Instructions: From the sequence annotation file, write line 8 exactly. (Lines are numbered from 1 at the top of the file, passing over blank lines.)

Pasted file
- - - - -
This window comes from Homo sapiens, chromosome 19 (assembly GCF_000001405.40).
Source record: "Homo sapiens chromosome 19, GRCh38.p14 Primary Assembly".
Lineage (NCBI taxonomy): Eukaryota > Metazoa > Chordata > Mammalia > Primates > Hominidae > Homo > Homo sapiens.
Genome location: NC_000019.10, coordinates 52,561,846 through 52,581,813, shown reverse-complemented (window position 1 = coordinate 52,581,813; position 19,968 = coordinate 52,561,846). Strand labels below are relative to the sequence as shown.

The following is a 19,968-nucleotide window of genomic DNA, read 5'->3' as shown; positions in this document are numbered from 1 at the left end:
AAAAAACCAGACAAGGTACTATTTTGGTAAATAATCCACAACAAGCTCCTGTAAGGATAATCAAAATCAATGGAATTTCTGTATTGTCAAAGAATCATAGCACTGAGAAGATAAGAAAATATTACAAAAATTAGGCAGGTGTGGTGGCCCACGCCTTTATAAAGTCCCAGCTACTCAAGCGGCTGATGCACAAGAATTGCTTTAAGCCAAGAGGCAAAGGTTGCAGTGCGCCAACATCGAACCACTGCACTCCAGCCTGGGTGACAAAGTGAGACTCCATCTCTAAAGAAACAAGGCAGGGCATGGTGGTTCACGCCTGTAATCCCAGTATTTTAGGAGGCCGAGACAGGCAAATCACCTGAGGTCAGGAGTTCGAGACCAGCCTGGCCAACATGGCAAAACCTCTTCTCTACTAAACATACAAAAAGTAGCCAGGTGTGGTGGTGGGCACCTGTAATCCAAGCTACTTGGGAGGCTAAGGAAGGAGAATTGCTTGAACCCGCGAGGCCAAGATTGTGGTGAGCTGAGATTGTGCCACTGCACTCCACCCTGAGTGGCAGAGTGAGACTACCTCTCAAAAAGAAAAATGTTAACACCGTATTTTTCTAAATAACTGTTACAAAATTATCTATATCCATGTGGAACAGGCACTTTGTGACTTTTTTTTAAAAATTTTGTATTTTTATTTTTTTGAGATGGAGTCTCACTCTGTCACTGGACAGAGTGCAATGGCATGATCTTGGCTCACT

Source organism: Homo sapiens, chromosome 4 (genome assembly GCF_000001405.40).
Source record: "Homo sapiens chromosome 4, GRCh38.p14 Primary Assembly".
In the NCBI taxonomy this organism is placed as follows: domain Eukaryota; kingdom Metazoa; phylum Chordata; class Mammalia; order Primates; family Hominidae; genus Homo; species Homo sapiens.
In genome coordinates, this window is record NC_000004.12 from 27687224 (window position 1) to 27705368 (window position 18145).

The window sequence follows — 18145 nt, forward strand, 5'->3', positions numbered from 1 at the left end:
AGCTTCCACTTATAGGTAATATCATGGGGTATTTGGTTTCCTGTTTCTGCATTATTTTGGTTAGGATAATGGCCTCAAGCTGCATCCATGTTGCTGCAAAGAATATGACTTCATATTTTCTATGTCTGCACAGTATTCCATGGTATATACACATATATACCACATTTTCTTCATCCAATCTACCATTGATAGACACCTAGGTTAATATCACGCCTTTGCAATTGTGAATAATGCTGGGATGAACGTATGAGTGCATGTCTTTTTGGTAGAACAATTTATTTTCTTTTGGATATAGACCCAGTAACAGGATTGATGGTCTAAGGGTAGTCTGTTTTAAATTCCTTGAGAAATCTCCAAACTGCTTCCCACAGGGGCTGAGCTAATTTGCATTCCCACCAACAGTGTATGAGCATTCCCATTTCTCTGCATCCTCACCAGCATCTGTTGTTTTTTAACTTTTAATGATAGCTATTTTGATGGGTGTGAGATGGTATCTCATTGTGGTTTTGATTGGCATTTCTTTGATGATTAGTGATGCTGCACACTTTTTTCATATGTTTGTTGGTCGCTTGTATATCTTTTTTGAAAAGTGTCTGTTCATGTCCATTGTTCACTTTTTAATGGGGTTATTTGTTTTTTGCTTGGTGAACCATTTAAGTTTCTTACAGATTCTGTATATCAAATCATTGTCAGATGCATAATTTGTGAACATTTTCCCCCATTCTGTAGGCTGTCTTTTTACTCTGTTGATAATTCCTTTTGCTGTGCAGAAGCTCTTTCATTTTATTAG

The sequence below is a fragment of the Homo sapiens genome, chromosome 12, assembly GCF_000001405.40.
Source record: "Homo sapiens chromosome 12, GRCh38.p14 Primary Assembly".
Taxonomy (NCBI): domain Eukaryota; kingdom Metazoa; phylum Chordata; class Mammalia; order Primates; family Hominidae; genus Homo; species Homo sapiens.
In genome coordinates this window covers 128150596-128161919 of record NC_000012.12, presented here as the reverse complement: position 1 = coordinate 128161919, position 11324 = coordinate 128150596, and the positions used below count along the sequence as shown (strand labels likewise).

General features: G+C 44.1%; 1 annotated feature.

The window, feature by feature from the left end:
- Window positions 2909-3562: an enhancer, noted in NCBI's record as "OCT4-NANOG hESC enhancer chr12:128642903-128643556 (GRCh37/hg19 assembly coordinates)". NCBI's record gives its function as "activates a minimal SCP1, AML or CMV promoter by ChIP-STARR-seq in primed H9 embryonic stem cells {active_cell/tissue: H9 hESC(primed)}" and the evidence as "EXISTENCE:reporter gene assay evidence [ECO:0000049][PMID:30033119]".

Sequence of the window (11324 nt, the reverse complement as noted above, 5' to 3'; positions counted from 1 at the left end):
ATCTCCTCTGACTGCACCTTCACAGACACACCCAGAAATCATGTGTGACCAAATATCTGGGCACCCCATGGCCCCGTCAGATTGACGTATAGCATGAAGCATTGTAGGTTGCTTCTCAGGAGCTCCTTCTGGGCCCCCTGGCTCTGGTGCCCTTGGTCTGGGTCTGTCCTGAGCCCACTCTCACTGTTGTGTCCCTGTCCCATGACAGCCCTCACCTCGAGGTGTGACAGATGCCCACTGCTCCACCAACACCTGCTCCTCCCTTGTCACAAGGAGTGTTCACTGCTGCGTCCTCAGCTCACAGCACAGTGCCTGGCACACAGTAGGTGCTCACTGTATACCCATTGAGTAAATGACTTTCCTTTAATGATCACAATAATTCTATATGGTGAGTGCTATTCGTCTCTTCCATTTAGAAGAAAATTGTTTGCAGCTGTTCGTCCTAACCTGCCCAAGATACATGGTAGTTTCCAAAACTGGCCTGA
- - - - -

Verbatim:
Source record: "Homo sapiens chromosome 4, GRCh38.p14 Primary Assembly".